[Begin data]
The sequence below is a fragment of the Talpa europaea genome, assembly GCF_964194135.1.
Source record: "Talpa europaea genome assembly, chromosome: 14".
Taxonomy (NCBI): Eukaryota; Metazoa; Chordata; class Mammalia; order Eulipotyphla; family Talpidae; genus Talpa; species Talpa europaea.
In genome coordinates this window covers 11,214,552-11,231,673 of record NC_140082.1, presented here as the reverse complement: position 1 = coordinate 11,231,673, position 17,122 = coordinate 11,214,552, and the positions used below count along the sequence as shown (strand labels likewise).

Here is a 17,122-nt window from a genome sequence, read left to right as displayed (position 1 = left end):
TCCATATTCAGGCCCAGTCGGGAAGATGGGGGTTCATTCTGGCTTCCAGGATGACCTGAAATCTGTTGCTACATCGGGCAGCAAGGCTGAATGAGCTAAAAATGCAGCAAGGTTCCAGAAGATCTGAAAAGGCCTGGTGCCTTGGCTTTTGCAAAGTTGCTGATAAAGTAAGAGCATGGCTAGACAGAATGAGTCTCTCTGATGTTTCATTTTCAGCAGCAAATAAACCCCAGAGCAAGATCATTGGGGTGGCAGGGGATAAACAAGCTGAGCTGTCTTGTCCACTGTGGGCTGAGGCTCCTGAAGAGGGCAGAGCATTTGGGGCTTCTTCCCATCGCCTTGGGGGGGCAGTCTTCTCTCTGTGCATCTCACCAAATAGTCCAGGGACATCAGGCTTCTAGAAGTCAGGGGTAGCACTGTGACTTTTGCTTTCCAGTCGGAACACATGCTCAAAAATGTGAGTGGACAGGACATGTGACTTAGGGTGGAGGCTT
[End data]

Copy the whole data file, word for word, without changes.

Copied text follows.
The sequence below is a fragment of the Talpa europaea genome, assembly GCF_964194135.1.
Source record: "Talpa europaea genome assembly, chromosome: 14".
Taxonomy (NCBI): Eukaryota; Metazoa; Chordata; class Mammalia; order Eulipotyphla; family Talpidae; genus Talpa; species Talpa europaea.
In genome coordinates this window covers 11,214,552-11,231,673 of record NC_140082.1, presented here as the reverse complement: position 1 = coordinate 11,231,673, position 17,122 = coordinate 11,214,552, and the positions used below count along the sequence as shown (strand labels likewise).

Here is a 17,122-nt window from a genome sequence, read left to right as displayed (position 1 = left end):
TCCATATTCAGGCCCAGTCGGGAAGATGGGGGTTCATTCTGGCTTCCAGGATGACCTGAAATCTGTTGCTACATCGGGCAGCAAGGCTGAATGAGCTAAAAATGCAGCAAGGTTCCAGAAGATCTGAAAAGGCCTGGTGCCTTGGCTTTTGCAAAGTTGCTGATAAAGTAAGAGCATGGCTAGACAGAATGAGTCTCTCTGATGTTTCATTTTCAGCAGCAAATAAACCCCAGAGCAAGATCATTGGGGTGGCAGGGGATAAACAAGCTGAGCTGTCTTGTCCACTGTGGGCTGAGGCTCCTGAAGAGGGCAGAGCATTTGGGGCTTCTTCCCATCGCCTTGGGGGGGCAGTCTTCTCTCTGTGCATCTCACCAAATAGTCCAGGGACATCAGGCTTCTAGAAGTCAGGGGTAGCACTGTGACTTTTGCTTTCCAGTCGGAACACATGCTCAAAAATGTGAGTGGACAGGACATGTGACTTAGGGTGGAGGCTT